Facebook has launched a free online tool, named Certificate Transparency Monitoring, that allows users to obtain information on the digital certificates issued for a specified domain.
Google’s Certificate Transparency (CT) project provides an open framework for monitoring and auditing TLS certificates in near real time in an effort to help organizations detect malicious or mistakenly-issued certificates.
Facebook has been running a CT monitoring service of its own since last year and it has now decided to make it available to the public.
The social media giant continuously checks the major public CT logs for certificates issued on behalf of its domains, and in the process it collects certificate information from various certificate authorities (CAs).
Through its Certificate Transparency Monitoring tool, the company wants to provide users access to the data it has collected and allow them to monitor domains that are of interest. In addition to searching for certificates associated with a specified domain, users can subscribe to a domain and Facebook will notify them via email if new certificates are identified.
“Certificate Authorities issue hundreds of certificates every minute, but by using Facebook infrastructure, we can quickly process large amounts of data and provide a reliable and efficient search function for certificates listed for a domain,” explained Bartosz Niemczura, a software engineer on Facebook’s product security team.
Niemczura pointed out that since CT logs are public information, the tool can be used by anyone, not just webmasters. However, he cautioned that not all certificates are submitted to CT logs.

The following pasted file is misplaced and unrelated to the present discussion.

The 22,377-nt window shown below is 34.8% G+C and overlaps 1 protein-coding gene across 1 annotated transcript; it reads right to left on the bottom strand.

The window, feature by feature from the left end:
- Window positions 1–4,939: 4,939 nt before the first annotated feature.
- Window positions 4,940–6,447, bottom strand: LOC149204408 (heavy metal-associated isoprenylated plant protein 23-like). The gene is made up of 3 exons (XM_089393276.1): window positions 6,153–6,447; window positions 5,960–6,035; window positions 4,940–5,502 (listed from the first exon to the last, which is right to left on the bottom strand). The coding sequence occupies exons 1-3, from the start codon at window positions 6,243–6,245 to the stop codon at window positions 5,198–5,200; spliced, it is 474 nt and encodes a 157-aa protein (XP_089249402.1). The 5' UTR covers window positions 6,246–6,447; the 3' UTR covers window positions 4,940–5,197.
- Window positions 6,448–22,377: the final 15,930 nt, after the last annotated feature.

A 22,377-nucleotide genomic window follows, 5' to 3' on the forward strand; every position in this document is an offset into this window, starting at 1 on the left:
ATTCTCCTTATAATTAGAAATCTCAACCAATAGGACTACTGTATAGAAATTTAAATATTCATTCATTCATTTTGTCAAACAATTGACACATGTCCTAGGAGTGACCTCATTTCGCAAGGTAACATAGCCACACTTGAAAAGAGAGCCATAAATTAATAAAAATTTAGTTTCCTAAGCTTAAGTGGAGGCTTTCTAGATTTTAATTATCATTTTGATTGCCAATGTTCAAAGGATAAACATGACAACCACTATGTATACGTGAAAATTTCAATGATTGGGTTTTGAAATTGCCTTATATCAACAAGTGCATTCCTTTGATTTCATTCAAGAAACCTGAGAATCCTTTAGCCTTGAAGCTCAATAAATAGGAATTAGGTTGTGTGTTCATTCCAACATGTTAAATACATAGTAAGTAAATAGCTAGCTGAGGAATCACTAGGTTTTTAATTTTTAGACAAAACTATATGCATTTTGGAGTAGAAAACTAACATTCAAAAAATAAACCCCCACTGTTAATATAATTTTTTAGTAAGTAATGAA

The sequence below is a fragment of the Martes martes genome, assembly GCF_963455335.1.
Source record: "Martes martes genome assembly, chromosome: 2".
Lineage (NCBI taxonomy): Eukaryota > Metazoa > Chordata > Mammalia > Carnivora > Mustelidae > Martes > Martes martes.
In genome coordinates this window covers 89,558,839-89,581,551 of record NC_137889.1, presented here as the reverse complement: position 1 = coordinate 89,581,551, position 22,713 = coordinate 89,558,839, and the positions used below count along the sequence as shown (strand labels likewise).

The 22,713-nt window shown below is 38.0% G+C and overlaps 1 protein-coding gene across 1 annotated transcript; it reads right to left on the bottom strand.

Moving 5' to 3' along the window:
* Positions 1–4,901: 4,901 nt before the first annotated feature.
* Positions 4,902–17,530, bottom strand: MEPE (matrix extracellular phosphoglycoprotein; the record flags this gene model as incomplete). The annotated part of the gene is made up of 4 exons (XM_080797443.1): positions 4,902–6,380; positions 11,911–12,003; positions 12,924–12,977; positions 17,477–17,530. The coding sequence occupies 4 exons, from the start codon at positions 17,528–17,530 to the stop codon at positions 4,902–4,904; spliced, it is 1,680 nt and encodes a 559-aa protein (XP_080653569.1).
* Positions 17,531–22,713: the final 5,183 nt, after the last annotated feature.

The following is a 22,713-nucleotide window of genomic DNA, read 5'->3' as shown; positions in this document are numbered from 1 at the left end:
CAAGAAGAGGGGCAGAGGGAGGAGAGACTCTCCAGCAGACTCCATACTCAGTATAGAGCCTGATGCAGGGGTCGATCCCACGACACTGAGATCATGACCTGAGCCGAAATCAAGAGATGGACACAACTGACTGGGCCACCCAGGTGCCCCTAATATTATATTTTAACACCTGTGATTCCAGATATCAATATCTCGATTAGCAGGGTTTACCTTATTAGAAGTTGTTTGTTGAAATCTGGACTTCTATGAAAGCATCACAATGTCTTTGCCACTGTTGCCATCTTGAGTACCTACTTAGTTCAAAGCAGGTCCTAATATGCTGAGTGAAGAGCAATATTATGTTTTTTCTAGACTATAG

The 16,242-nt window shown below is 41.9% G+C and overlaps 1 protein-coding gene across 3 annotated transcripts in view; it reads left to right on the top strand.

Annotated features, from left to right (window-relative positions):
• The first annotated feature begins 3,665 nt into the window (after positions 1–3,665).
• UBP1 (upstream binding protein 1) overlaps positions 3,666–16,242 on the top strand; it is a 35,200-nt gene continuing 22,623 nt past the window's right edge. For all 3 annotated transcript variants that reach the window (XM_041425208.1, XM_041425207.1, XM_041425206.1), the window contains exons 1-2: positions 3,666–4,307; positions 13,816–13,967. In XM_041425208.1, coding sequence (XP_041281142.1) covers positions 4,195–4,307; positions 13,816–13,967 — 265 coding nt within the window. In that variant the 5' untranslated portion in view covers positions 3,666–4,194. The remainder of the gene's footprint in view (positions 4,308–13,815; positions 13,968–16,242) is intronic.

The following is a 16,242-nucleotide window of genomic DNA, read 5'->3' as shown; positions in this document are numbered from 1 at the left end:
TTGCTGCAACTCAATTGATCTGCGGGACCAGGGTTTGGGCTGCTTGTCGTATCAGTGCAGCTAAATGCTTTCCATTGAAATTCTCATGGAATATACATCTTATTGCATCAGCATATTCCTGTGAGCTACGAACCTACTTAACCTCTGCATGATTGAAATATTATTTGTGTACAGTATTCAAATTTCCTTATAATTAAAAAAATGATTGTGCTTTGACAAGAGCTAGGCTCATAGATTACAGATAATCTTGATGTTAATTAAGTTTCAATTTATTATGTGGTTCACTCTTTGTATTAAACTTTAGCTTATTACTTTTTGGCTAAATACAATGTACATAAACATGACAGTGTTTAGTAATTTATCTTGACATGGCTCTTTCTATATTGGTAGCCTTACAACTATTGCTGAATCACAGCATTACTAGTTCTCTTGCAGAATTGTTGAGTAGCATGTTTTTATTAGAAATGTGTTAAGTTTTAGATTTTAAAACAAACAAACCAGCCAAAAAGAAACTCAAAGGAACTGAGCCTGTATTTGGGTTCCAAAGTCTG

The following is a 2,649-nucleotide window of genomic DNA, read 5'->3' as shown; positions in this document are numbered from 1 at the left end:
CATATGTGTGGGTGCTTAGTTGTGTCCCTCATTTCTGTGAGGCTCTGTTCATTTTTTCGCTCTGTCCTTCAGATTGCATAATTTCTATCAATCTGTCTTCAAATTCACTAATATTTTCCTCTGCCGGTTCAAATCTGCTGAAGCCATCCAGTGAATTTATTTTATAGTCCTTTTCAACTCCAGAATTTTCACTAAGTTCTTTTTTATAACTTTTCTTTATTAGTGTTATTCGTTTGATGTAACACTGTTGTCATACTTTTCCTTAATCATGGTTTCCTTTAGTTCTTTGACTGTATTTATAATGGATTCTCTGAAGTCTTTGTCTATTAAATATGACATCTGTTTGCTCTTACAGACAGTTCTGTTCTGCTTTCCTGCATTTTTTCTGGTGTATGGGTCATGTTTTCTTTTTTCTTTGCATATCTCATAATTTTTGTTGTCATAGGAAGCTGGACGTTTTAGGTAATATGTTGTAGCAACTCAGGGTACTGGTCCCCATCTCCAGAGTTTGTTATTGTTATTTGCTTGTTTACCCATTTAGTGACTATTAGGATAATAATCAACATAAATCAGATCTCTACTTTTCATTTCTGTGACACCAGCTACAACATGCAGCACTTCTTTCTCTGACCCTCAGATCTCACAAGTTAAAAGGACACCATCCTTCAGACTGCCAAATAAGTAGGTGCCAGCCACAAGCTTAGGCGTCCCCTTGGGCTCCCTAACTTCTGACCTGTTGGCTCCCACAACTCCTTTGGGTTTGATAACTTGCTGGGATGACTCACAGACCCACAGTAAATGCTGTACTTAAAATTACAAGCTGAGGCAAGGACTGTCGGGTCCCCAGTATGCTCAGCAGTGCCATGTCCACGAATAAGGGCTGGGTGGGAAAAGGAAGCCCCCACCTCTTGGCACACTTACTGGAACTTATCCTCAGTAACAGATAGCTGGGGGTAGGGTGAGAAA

“Facebook’s support for Certificate Transparency is a great step forward,” Kevin Bocek, VP of Security Strategy and Threat Intelligence for Venafi, told SecurityWeek. “Cryptographic keys and digital certificates provide the foundations of trust and privacy for the global economy yet we blindly trust them. Facebook’s new certificate transparency monitoring is one more sign the world is finally waking up to the problem of certificate abuse.”
“The ultimate goal of certificate transparency is to stop abuse of issuance – a key concern with the rise of free certificate offerings like Let’s Encrypt. As enterprises finally acknowledge the impact of digital certificate abuse and theft, they’re increasingly turning to Certificate Reputation, which builds upon certificate transparency and empowers businesses to actively decide which certificates should be trusted,” Bocek added. “As we look towards 2017, I expect – and hope – to see more new innovations like this to solve the problem of malicious certificate use.”
This is not the only tool released by Facebook in recent months. In September, the company announced the availability of a Windows version for Osquery, an instrumentation framework designed for exploring operating systems via SQL-based queries.